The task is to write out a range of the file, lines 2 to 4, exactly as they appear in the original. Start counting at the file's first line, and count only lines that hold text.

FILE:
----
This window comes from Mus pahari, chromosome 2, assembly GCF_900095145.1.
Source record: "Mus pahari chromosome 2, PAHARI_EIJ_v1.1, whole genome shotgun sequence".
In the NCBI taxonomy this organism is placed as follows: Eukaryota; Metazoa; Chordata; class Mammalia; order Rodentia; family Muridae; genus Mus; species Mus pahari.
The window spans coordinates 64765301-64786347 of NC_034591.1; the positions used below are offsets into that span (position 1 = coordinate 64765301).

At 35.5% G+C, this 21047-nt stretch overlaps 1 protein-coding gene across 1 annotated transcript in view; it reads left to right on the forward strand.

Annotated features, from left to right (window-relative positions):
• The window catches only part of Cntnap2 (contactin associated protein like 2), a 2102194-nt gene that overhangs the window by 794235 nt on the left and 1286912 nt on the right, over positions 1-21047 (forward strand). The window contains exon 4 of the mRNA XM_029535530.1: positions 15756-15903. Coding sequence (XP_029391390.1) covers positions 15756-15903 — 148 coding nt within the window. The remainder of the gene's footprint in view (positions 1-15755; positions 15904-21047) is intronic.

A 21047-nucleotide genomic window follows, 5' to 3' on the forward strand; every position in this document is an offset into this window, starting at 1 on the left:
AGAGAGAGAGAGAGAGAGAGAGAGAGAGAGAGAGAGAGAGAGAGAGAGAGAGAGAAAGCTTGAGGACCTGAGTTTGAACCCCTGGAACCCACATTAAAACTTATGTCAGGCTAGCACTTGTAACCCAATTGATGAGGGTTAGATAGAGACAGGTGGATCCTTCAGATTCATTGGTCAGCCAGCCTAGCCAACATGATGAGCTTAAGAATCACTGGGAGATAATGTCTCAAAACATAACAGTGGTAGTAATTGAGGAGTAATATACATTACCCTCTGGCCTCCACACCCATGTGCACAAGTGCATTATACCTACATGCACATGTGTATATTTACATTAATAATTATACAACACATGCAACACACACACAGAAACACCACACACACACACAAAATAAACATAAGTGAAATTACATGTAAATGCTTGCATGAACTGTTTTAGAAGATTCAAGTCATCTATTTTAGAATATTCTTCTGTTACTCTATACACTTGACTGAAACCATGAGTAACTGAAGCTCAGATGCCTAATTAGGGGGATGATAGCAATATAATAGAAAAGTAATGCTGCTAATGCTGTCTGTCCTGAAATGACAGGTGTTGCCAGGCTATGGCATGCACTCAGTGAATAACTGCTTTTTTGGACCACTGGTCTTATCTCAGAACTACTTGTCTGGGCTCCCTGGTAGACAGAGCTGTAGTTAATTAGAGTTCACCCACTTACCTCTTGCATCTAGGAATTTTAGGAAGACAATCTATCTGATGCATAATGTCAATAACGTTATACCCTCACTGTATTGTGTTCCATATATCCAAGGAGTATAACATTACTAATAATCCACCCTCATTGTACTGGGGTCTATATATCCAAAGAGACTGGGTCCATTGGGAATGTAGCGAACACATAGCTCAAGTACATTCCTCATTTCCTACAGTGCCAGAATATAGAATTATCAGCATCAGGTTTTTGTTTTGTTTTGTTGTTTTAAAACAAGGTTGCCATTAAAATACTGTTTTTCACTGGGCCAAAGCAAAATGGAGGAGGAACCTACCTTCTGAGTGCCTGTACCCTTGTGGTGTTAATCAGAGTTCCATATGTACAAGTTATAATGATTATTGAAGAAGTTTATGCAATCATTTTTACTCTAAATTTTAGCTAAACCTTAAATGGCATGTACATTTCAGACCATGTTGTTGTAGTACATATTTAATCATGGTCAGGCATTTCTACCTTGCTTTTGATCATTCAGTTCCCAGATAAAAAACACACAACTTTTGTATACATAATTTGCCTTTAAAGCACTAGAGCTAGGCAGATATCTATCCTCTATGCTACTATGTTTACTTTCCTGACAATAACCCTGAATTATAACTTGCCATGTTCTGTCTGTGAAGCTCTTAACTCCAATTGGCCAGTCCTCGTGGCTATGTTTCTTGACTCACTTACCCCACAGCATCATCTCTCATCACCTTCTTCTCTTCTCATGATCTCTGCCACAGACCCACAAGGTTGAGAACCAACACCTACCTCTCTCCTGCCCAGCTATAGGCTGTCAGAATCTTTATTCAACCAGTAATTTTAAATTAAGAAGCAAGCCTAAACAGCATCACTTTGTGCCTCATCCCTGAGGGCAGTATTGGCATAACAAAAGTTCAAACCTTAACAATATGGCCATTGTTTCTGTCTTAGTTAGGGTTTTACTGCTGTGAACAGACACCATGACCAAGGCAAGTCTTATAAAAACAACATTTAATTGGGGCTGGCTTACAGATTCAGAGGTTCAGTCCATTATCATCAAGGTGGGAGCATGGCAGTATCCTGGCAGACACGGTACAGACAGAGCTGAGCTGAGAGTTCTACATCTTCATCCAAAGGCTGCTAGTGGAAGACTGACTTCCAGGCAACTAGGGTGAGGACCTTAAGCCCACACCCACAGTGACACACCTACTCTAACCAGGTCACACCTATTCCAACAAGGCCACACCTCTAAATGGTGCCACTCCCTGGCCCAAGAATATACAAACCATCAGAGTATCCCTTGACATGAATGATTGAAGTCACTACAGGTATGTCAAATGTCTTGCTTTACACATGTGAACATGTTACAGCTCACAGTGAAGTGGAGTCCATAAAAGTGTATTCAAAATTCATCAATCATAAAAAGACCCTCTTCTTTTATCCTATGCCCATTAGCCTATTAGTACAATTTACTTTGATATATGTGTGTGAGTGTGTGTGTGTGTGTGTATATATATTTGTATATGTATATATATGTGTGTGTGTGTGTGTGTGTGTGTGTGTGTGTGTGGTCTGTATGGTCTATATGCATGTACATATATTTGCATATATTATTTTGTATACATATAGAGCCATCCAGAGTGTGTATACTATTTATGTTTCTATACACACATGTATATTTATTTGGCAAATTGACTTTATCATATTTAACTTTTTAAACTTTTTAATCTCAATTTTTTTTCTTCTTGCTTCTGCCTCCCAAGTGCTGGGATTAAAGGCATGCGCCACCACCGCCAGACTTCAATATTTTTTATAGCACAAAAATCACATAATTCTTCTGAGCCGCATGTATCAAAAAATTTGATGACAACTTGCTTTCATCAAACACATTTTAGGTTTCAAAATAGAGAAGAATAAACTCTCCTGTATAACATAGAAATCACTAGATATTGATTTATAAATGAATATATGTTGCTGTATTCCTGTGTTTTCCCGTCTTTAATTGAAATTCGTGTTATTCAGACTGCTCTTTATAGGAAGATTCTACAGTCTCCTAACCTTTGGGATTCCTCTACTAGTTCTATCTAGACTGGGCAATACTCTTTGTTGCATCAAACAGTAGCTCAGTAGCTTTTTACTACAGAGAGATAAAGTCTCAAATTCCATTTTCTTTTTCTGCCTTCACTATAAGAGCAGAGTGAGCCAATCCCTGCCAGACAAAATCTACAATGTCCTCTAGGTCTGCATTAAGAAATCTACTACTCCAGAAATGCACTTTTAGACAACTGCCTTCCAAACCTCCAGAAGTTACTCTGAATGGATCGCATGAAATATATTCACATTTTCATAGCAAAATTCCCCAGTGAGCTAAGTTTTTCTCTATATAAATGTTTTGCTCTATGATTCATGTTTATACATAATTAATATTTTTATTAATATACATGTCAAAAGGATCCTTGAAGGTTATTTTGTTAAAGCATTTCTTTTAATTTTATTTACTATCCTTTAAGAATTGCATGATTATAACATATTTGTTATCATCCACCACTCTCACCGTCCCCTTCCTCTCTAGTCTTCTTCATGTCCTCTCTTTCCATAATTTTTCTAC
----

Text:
Source record: "Mus pahari chromosome 2, PAHARI_EIJ_v1.1, whole genome shotgun sequence".
In the NCBI taxonomy this organism is placed as follows: Eukaryota; Metazoa; Chordata; class Mammalia; order Rodentia; family Muridae; genus Mus; species Mus pahari.
The window spans coordinates 64765301-64786347 of NC_034591.1; the positions used below are offsets into that span (position 1 = coordinate 64765301).